Publication date: Aug 12, 2019
With a number of antibody-drug conjugates (ADCs) approved for clinical use as targeted cancer therapies and numerous candidates in clinical trials, the field of ADCs is emerging as one of the frontiers in biomedical research, particularly in the area of cancer treatment. Chemists, biologists and clinicians, among other scientists, are partnering their expertise to improve their design, synthesis, efficacy and precision as they strive to advance this paradigm of personalized and targeted medicine to treat cancer patients more effectively and to expand its scope to other indications. Just as Alexander Fleming’s penicillin, and the myriad other bioactive natural products that followed its discovery and success in the clinic, ignited a revolution in medicine after the Second World War, so did calicheamicin γ , and other highly potent naturally occurring antitumor agents, play a pivotal role in enabling the advent of this new paradigm of “biological-small molecule hybrid” medical intervention. Today there are four clinically approved drugs from the ADC paradigm, Mylotarg, Adcetris, Kadcyla and Besponsa, in order of approval, the first and the last of which carry the same calicheamicin γ -derived payload. Covering oncological applications, and after a brief history of the emergence of the field of antibody-drug conjugates triggered more than a century ago by Paul Ehrlich’s “magic bullet” concept, this Review is primarily focusing on the chemical synthesis aspects of the ADCs multidisciplinary research enterprise.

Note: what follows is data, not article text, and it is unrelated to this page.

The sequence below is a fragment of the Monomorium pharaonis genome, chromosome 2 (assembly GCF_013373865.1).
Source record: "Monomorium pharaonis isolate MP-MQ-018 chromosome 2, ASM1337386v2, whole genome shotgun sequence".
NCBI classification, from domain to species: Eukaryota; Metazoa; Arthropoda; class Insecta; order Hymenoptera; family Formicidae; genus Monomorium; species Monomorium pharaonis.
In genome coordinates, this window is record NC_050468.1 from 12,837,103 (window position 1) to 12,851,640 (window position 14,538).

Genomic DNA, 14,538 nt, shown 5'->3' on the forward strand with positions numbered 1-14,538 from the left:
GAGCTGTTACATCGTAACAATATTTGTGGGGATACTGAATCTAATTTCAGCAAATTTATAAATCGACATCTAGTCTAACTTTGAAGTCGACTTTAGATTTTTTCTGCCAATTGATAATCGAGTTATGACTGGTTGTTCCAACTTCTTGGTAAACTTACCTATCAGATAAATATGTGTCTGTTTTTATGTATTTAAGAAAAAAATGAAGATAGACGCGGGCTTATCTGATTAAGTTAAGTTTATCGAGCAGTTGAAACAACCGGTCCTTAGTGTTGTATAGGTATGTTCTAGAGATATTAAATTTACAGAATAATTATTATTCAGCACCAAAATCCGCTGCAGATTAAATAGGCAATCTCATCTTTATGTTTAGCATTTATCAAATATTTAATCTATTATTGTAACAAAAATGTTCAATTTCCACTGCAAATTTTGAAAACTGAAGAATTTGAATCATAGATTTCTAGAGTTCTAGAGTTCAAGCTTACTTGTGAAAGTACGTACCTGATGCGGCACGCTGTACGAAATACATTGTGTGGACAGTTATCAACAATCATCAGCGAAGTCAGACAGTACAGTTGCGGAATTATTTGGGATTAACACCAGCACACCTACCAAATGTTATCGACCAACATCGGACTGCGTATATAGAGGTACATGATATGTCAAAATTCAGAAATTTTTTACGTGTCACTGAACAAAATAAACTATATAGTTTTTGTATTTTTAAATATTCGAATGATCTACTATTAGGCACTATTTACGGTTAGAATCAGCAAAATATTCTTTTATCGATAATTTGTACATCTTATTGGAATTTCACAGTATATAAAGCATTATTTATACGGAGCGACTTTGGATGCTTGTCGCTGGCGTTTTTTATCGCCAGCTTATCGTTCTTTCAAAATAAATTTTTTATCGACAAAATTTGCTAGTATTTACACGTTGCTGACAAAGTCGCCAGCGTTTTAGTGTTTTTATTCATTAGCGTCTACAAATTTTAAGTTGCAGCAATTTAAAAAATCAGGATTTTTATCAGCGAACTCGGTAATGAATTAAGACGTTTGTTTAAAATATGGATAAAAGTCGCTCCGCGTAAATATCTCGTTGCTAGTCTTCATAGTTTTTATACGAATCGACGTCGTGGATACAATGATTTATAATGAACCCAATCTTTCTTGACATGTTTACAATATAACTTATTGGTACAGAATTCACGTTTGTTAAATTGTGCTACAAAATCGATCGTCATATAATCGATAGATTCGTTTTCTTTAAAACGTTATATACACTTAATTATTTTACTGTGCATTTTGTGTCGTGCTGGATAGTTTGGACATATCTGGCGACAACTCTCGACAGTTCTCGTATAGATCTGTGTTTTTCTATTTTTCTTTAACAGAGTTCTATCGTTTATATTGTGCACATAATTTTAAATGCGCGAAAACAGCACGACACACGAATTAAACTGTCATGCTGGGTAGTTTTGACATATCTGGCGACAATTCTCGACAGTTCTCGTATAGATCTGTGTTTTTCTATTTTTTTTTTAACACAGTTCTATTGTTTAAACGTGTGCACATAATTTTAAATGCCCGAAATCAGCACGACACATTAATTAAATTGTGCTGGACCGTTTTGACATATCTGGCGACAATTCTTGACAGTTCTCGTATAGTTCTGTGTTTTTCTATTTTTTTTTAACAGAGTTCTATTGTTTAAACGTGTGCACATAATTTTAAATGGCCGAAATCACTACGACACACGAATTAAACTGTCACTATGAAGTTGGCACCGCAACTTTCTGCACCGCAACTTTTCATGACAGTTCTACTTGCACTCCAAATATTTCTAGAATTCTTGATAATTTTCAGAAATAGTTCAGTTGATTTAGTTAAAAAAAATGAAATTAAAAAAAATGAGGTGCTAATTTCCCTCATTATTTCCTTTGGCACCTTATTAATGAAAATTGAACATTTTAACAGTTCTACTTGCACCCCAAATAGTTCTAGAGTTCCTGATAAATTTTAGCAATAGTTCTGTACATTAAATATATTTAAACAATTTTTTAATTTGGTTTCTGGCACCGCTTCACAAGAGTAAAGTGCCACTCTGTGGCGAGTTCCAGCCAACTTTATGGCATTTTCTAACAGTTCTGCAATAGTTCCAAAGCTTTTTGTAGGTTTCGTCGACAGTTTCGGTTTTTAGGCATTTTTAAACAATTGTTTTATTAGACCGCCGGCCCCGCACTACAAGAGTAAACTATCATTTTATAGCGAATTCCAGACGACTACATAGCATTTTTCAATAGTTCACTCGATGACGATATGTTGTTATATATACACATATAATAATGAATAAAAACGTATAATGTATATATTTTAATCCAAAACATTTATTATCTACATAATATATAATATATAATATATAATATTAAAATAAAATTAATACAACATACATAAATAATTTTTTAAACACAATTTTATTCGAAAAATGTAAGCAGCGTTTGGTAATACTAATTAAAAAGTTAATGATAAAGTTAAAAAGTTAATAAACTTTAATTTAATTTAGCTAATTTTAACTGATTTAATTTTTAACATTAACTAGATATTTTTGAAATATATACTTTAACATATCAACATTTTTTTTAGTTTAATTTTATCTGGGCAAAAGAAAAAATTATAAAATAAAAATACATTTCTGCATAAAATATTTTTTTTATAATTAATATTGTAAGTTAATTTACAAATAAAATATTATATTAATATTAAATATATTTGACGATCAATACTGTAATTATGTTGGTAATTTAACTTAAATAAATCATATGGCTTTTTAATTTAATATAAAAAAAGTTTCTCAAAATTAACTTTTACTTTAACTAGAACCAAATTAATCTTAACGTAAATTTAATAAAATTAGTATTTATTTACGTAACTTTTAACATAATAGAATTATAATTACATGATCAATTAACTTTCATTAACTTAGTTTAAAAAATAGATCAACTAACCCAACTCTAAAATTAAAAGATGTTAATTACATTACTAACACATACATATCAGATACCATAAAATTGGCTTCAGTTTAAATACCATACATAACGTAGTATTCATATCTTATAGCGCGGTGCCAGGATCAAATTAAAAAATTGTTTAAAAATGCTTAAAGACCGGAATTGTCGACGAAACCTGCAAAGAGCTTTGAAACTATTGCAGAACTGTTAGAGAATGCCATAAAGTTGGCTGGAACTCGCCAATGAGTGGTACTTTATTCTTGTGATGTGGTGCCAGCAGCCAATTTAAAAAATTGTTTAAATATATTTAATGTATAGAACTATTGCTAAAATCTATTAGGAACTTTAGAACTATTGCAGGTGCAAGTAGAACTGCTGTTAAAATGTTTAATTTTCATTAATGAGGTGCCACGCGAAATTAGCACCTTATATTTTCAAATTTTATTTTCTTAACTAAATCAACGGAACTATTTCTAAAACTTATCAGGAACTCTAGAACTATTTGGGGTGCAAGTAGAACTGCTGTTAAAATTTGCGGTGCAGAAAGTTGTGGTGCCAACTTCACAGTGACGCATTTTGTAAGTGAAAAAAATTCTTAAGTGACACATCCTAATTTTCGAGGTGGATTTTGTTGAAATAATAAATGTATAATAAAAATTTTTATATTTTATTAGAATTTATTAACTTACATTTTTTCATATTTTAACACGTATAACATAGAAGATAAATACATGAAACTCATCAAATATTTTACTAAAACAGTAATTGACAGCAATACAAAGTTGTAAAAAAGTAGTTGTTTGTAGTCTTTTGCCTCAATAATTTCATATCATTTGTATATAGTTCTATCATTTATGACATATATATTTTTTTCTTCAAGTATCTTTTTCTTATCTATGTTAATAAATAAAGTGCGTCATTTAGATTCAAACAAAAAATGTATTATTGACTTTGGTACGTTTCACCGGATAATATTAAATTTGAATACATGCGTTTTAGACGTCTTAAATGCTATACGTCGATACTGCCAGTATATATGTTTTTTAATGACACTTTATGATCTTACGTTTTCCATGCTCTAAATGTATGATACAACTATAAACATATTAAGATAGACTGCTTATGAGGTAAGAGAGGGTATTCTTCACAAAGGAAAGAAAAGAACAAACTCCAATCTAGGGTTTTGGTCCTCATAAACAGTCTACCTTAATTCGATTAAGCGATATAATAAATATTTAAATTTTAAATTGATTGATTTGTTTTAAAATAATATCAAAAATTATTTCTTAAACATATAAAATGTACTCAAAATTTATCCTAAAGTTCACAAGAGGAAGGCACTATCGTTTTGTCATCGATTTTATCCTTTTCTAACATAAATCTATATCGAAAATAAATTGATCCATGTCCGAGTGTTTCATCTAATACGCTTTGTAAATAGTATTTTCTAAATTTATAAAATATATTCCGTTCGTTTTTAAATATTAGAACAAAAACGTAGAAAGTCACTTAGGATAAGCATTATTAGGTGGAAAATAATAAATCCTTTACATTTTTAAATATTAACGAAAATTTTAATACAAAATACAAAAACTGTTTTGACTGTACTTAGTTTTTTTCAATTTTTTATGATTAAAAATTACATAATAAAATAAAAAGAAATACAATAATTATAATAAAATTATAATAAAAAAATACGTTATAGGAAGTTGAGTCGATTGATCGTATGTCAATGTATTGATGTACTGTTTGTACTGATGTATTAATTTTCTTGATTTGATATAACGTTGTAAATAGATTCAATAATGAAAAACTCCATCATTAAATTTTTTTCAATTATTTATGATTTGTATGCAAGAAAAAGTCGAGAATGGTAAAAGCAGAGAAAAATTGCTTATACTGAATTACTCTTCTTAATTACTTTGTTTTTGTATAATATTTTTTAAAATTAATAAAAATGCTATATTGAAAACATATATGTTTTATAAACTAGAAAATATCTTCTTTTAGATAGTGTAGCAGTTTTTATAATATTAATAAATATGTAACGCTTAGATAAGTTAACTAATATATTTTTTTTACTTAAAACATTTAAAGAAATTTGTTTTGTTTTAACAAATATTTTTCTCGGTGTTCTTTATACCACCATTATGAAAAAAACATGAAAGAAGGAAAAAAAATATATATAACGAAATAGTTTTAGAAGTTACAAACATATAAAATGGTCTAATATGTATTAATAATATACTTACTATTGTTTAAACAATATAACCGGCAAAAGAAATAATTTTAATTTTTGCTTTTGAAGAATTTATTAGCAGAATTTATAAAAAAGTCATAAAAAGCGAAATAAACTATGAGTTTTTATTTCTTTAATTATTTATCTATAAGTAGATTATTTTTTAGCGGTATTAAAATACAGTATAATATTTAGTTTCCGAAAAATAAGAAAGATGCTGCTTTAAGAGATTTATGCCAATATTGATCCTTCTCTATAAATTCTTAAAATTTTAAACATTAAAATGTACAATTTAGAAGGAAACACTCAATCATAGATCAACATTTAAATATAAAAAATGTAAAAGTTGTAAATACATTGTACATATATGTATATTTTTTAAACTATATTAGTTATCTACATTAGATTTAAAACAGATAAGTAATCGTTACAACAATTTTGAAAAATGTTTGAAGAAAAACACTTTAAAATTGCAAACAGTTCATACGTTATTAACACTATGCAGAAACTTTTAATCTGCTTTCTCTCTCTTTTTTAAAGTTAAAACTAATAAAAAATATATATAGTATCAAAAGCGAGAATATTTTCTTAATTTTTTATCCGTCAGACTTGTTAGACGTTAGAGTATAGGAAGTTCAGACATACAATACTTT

Nicolaou, K.C. and Rigol, S. The Role of Organic Synthesis in the Emergence and Development of Antibody-Drug Conjugates as Targeted Cancer Therapies. 05167. 2019 Angew Chem Int Ed Engl (58):33.